Saturday, July 9, 2011

A story well told is good

I finished Water for Elephants today.  It was a good read.

After waking up in our hotel in D.C., I was reading in the bathroom (the only one, of course) when Heide needed in.  I told her it was perfect timing, because I'd pretty much finished the book, and "the bad guy died, while the good guy and girl got together and lived happily ever after."  When Heide jokingly jumped my case for revealing the end to her, I replied that that was the end to nearly every book I liked to read.  Then I realized the truth in my attempt at humor. 

Don't get me wrong...WFE is an awesome book.  You probably don't need my recommendation to read it, but if you do then you certainly have it.  It's a very well told story.  It's clearly well researched.  Most importantly, the telling of the story is entirely transparent.  It opens with an engaging scene, so unlike most books out there I didn't have any problem sticking with it at first.  It's told in the first person present and past tense.  Gruen does such a great job with that tense that it feels like Jacob is actually sitting there telling the story.  That's in my bathroom, too, and if I don't have a problem feeling like another old guy is sitting in my bathroom with me, then that's clearly a well-told story.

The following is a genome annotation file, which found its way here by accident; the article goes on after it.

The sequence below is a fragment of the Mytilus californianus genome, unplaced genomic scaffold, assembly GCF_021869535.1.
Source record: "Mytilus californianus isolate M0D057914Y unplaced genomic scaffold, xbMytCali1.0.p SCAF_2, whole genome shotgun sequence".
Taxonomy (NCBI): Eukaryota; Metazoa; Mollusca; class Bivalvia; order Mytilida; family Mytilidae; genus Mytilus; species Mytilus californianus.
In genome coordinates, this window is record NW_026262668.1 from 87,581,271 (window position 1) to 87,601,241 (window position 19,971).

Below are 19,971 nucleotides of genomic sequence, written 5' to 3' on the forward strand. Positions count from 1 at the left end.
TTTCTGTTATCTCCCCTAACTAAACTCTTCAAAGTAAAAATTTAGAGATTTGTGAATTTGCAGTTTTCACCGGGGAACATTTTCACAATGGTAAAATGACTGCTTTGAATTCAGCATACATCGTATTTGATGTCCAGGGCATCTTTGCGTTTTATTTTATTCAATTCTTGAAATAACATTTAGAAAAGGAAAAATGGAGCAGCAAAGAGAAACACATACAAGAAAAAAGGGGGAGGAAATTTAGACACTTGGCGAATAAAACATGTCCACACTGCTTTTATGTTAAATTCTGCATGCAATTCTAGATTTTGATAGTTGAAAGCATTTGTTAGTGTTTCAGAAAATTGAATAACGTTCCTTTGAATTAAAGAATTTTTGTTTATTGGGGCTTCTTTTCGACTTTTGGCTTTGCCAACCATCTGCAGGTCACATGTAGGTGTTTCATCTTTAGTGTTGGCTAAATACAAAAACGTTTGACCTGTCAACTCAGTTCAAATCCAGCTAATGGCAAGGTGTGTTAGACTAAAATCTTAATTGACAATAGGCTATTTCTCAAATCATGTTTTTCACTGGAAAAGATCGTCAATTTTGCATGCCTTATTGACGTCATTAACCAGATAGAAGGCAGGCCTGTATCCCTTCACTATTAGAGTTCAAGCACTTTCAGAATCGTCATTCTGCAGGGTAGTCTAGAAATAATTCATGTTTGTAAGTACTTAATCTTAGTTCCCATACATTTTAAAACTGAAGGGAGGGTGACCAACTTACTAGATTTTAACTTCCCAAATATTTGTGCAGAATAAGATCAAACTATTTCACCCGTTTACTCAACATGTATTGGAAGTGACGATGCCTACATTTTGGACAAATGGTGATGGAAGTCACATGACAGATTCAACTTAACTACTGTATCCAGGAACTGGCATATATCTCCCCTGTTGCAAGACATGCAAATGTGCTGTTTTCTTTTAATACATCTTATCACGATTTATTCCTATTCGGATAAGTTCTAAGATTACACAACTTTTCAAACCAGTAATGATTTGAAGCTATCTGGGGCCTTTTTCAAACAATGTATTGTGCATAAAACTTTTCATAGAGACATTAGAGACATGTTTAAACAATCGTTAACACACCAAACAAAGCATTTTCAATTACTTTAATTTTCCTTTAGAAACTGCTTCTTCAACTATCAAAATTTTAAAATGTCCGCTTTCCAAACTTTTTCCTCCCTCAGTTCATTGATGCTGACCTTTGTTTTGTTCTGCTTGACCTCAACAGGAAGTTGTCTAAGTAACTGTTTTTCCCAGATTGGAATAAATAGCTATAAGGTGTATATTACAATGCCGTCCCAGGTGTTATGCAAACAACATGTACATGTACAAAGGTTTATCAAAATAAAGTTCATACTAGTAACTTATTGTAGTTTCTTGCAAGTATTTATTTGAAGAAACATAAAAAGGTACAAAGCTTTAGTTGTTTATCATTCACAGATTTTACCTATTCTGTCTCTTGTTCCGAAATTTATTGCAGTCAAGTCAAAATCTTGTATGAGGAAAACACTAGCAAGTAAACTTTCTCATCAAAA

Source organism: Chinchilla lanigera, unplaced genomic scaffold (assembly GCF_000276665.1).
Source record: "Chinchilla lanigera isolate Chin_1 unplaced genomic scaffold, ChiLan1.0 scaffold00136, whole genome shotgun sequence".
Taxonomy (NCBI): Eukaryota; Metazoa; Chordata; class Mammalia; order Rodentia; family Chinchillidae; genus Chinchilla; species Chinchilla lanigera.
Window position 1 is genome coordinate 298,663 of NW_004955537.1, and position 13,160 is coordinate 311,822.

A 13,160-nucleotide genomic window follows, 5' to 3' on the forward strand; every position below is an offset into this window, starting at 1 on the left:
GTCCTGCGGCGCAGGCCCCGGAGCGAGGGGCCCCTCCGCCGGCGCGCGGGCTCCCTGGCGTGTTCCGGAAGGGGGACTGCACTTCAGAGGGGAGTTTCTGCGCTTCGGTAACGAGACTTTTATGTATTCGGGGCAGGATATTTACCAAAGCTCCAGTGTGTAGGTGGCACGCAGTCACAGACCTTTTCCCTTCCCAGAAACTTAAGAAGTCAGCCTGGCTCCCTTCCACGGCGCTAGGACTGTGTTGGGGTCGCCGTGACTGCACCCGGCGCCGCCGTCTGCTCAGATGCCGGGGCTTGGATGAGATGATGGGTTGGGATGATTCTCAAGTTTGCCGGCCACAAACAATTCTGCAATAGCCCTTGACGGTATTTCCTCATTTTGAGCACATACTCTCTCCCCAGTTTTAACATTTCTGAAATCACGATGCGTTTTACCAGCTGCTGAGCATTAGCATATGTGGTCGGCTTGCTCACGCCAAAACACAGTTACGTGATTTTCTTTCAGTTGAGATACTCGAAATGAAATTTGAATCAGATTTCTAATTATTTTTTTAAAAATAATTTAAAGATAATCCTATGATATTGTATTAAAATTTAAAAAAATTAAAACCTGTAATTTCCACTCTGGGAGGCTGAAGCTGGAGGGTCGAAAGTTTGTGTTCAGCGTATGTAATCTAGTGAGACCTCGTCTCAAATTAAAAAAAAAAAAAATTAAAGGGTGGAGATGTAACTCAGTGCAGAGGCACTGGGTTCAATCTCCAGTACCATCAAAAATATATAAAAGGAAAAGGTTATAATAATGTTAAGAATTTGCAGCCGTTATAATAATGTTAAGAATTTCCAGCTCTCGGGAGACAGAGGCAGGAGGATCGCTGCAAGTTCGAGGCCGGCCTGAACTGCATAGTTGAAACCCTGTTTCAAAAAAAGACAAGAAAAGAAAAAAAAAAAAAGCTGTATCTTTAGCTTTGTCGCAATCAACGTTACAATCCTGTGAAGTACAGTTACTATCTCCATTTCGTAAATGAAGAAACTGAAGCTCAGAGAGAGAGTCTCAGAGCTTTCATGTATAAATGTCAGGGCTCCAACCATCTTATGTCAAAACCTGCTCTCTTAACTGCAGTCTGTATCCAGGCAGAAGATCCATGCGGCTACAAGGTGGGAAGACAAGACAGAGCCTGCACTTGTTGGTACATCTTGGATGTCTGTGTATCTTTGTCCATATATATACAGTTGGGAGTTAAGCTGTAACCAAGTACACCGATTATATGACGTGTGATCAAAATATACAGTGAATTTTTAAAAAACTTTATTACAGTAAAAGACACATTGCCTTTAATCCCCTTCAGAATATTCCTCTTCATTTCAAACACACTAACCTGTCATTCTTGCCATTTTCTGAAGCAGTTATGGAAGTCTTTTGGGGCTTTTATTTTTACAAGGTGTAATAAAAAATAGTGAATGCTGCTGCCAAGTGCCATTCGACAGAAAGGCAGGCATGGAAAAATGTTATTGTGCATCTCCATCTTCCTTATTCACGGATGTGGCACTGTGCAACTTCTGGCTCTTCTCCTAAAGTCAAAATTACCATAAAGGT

All that said, there's something to be said for the power of telling the same old story, dressed up differently, in an excellent way.  There doesn't have to be anything new at all about the plot.  The amount of hope that knowledge brings an author-wanna-be like me is immense, really.  I don't HAVE to come up with a brand new story idea.  All I have to do is take an already-used story idea, set it in a new setting, and tell it very, very well.  The good part of that is that I, like any other aspiring writer, can learn to tell a story very, very well.

So...with those words of hope, I say good night.  It's been a long day of touring and this old guy needs sleep.  So, what are your thoughts? 

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